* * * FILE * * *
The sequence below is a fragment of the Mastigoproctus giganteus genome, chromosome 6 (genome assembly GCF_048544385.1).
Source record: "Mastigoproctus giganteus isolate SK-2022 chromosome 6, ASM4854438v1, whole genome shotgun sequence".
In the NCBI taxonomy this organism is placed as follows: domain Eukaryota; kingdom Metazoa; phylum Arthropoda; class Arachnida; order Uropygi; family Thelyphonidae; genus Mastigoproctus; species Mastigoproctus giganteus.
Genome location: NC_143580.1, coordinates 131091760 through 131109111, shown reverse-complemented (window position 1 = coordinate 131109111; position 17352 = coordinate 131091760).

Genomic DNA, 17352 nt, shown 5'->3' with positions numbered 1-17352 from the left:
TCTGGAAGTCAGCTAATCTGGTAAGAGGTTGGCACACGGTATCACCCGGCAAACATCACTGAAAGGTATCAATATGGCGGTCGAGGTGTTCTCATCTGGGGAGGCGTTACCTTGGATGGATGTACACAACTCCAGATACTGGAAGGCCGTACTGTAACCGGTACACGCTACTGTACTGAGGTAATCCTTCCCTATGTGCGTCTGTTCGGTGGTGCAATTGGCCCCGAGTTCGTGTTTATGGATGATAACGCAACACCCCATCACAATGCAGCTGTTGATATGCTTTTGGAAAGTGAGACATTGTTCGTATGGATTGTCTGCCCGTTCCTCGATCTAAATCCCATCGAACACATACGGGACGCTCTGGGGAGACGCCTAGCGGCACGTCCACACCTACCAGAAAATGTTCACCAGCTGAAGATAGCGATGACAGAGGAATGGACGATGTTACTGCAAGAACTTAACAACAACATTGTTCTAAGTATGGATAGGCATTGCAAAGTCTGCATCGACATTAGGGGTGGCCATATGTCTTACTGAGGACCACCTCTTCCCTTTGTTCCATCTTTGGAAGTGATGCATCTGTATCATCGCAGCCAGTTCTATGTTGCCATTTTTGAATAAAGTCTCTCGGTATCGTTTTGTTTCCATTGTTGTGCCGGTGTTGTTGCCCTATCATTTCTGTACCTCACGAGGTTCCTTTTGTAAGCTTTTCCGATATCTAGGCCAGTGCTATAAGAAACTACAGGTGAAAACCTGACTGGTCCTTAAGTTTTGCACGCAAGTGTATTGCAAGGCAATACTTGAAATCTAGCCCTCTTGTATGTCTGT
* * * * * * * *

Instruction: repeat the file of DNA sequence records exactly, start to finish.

The sequence below is a fragment of the Mastigoproctus giganteus genome, chromosome 6 (genome assembly GCF_048544385.1).
Source record: "Mastigoproctus giganteus isolate SK-2022 chromosome 6, ASM4854438v1, whole genome shotgun sequence".
In the NCBI taxonomy this organism is placed as follows: domain Eukaryota; kingdom Metazoa; phylum Arthropoda; class Arachnida; order Uropygi; family Thelyphonidae; genus Mastigoproctus; species Mastigoproctus giganteus.
Genome location: NC_143580.1, coordinates 131091760 through 131109111, shown reverse-complemented (window position 1 = coordinate 131109111; position 17352 = coordinate 131091760).

Genomic DNA, 17352 nt, shown 5'->3' with positions numbered 1-17352 from the left:
TCTGGAAGTCAGCTAATCTGGTAAGAGGTTGGCACACGGTATCACCCGGCAAACATCACTGAAAGGTATCAATATGGCGGTCGAGGTGTTCTCATCTGGGGAGGCGTTACCTTGGATGGATGTACACAACTCCAGATACTGGAAGGCCGTACTGTAACCGGTACACGCTACTGTACTGAGGTAATCCTTCCCTATGTGCGTCTGTTCGGTGGTGCAATTGGCCCCGAGTTCGTGTTTATGGATGATAACGCAACACCCCATCACAATGCAGCTGTTGATATGCTTTTGGAAAGTGAGACATTGTTCGTATGGATTGTCTGCCCGTTCCTCGATCTAAATCCCATCGAACACATACGGGACGCTCTGGGGAGACGCCTAGCGGCACGTCCACACCTACCAGAAAATGTTCACCAGCTGAAGATAGCGATGACAGAGGAATGGACGATGTTACTGCAAGAACTTAACAACAACATTGTTCTAAGTATGGATAGGCATTGCAAAGTCTGCATCGACATTAGGGGTGGCCATATGTCTTACTGAGGACCACCTCTTCCCTTTGTTCCATCTTTGGAAGTGATGCATCTGTATCATCGCAGCCAGTTCTATGTTGCCATTTTTGAATAAAGTCTCTCGGTATCGTTTTGTTTCCATTGTTGTGCCGGTGTTGTTGCCCTATCATTTCTGTACCTCACGAGGTTCCTTTTGTAAGCTTTTCCGATATCTAGGCCAGTGCTATAAGAAACTACAGGTGAAAACCTGACTGGTCCTTAAGTTTTGCACGCAAGTGTATTGCAAGGCAATACTTGAAATCTAGCCCTCTTGTATGTCTGT